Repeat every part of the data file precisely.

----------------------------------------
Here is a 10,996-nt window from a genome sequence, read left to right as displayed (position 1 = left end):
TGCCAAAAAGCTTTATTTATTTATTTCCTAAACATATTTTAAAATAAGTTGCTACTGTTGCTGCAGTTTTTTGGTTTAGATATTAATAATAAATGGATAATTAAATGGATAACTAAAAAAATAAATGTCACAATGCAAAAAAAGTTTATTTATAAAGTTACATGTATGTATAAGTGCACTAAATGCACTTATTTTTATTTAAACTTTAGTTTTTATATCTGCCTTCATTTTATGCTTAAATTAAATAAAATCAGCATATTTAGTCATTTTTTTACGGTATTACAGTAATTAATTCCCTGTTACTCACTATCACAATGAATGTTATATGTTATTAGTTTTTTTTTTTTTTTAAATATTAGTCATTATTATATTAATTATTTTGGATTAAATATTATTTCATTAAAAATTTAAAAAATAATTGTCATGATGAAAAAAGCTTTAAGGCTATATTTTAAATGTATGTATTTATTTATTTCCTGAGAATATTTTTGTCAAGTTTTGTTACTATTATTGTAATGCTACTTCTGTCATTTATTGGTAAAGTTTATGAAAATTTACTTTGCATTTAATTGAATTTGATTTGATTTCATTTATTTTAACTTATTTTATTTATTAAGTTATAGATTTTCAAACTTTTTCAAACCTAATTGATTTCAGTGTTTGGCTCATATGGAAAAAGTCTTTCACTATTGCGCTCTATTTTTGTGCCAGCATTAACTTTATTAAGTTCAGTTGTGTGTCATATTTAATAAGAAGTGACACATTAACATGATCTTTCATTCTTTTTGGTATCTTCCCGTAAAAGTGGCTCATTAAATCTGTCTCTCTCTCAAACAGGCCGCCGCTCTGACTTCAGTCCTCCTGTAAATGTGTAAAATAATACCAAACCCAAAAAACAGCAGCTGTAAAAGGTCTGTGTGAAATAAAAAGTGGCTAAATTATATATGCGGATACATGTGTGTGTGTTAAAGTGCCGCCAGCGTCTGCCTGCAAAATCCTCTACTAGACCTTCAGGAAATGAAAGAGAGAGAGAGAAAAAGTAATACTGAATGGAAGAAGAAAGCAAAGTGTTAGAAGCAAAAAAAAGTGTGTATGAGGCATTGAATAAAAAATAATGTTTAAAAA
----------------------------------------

Here is a 10,996-nt window from a genome sequence, read left to right as displayed (position 1 = left end):
TGCCAAAAAGCTTTATTTATTTATTTCCTAAACATATTTTAAAATAAGTTGCTACTGTTGCTGCAGTTTTTTGGTTTAGATATTAATAATAAATGGATAATTAAATGGATAACTAAAAAAATAAATGTCACAATGCAAAAAAAGTTTATTTATAAAGTTACATGTATGTATAAGTGCACTAAATGCACTTATTTTTATTTAAACTTTAGTTTTTATATCTGCCTTCATTTTATGCTTAAATTAAATAAAATCAGCATATTTAGTCATTTTTTTACGGTATTACAGTAATTAATTCCCTGTTACTCACTATCACAATGAATGTTATATGTTATTAGTTTTTTTTTTTTTTTAAATATTAGTCATTATTATATTAATTATTTTGGATTAAATATTATTTCATTAAAAATTTAAAAAATAATTGTCATGATGAAAAAAGCTTTAAGGCTATATTTTAAATGTATGTATTTATTTATTTCCTGAGAATATTTTTGTCAAGTTTTGTTACTATTATTGTAATGCTACTTCTGTCATTTATTGGTAAAGTTTATGAAAATTTACTTTGCATTTAATTGAATTTGATTTGATTTCATTTATTTTAACTTATTTTATTTATTAAGTTATAGATTTTCAAACTTTTTCAAACCTAATTGATTTCAGTGTTTGGCTCATATGGAAAAAGTCTTTCACTATTGCGCTCTATTTTTGTGCCAGCATTAACTTTATTAAGTTCAGTTGTGTGTCATATTTAATAAGAAGTGACACATTAACATGATCTTTCATTCTTTTTGGTATCTTCCCGTAAAAGTGGCTCATTAAATCTGTCTCTCTCTCAAACAGGCCGCCGCTCTGACTTCAGTCCTCCTGTAAATGTGTAAAATAATACCAAACCCAAAAAACAGCAGCTGTAAAAGGTCTGTGTGAAATAAAAAGTGGCTAAATTATATATGCGGATACATGTGTGTGTGTTAAAGTGCCGCCAGCGTCTGCCTGCAAAATCCTCTACTAGACCTTCAGGAAATGAAAGAGAGAGAGAGAAAAAGTAATACTGAATGGAAGAAGAAAGCAAAGTGTTAGAAGCAAAAAAAAGTGTGTATGAGGCATTGAATAAAAAATAATGTTTAAAAA